How To Budget When You’re Broke

Let me know if this sounds familiar. You Google "how to budget" because you want to start putting some money away for your future. You start reading an article that tells you to put away 20% of your paycheck in your savings account. And you think to yourself, "20%?? I'm trying to figure out how I'm going to pay my cell phone bill next month!"

A lot of young adults are in that exact same position. You want to save money and budget, but you between student loan payments and rent, you're barely scraping by. Over 38 million Americans are living paycheck to paycheck, so putting money aside doesn't seem like much of a possibility. But there's hope.

How many people live paycheck to paycheck

Ask Yourself One Question

Life is a series of decisions. As much as it feels like you're hopeless in certain situations, the reality is you have choices. If you want something, you'll find a way to get it.

Think about people that say they want to lose weight, but then give a long list of excuses of why they can't do it. The most common of which is "I don't have enough time to workout." Ask any of those people to track every minute of their day for a week and I guarantee you they have at least 30 minutes a days each week to exercise.

The problem isn't that they don't have time, it's that they aren't willing to do what it takes. The same theory applies to your budget.

If you track your spending for a month, I can almost guarantee you that you'll find some places you can trim your expenses. The question is are you willing to do it?

Make More Money

I'm going to blunt here. If you're barely scraping by and living paycheck to paycheck, you only have two options if you want to get ahead. Either cut your expenses or make more money. We covered lowering your expenses already, but the second option is to make more money. Yea, I know. Easier said than done right? Actually not quite.

These days there are more ways to make money than ever.

  • Get a second or third job: It's not what most people want to hear, but it's reality. If you really want to dig yourself out of a financial hole and start budgeting, work more hours.
  • Start a side hustle: This method alone can get you out of debt and allow you to have money aside to start budgeting. Side Hustle Nation is filled with stories of people that not only made extra money through side hustles, but some built full businesses.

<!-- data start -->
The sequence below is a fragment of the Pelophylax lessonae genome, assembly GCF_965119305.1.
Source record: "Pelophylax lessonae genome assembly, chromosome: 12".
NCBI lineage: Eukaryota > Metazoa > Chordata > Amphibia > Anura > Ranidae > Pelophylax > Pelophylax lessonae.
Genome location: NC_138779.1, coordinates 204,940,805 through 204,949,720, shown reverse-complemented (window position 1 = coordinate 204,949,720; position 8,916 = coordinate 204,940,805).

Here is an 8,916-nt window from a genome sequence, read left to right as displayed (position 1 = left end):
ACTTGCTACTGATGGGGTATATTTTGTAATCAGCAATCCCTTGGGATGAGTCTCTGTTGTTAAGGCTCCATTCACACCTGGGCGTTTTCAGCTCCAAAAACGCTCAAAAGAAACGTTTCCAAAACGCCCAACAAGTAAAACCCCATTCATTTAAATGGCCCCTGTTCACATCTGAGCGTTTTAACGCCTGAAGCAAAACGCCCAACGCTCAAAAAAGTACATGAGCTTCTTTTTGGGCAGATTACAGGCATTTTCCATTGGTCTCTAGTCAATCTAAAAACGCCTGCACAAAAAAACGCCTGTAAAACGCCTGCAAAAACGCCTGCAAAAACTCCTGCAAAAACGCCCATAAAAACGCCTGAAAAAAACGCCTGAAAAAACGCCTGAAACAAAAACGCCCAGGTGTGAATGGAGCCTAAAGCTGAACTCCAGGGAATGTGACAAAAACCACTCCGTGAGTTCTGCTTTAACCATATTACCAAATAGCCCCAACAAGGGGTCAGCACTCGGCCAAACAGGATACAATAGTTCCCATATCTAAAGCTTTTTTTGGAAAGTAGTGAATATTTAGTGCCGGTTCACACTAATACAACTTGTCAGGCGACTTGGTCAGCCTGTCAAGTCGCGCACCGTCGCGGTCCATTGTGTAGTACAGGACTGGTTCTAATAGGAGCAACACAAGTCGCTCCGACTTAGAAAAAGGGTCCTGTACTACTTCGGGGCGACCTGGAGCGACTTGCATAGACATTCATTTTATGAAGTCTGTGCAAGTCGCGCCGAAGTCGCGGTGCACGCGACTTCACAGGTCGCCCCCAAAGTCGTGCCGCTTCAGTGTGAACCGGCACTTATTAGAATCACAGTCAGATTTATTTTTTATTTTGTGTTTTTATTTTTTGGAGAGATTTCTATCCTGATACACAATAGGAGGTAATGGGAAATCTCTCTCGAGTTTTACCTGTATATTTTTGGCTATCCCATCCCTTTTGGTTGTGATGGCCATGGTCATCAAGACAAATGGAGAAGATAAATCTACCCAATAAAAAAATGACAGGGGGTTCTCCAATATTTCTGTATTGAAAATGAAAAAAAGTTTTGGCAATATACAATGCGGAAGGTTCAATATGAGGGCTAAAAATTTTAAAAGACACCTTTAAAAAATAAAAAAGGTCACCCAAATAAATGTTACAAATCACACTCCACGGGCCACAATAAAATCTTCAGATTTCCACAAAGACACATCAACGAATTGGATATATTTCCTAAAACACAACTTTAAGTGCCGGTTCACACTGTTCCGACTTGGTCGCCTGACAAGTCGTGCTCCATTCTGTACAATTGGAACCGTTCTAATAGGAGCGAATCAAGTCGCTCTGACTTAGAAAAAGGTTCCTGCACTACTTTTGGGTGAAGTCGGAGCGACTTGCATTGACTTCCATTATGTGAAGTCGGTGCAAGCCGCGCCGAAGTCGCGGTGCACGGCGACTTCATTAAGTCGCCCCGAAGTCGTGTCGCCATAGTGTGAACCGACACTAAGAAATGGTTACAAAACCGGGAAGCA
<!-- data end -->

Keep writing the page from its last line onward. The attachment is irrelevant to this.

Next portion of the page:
• Ask for a raise: Asking for a raise isn't even a thought for a lot of young adults. You're just happy enough to be employed. But if you're bringing enough value to the table, there's no shame in asking for a raise.

Ignore Popular Savings Formulas And Rules

The whole "save X%" of your income rule goes out the window when you're barely scraping by. It sounds weird in an article about how to budget, but the reality is those rules don't apply to you right now.

​If you want to put something in your savings account, put $5 or $10 in. It's not a lot, but it'll at least get you in the habit of saving once you're in a better financial situation. 

The reality is that unless your'e on your feet financially, your savings can wait a bit. Because more than likely you'd end up withdrawing the little bit of money left in your savings when you get in an emergency situation anyways. Your goal right now is to work yourself out of a hole.

Try to Negotiate Better Credit Card Rates​

Did you know that some banks will actually let you negotiate your interest rate?

I know it seems like most credit card companies are out to "get you" and milk you for every last penny, but they're also businesses. They want to get paid their money, so sometimes they will work with you to come up with a better solution than having you pay $10 a month on a $4,000 balance.

A survey from Bankrate found that 56% of customers that called their credit card companies asking for a lower interest rate were successful.

Assuming your credit isn't horrible, try calling your credit card company and letting them know your position. You want to pay off the debt, but the interest rate is making it unmanageable​. You might be surprised how helpful they can be sometimes. 

Worst case scenario is they say no, and you're right back in the same boat that you're in right now. But if you don't ask, you'll never know.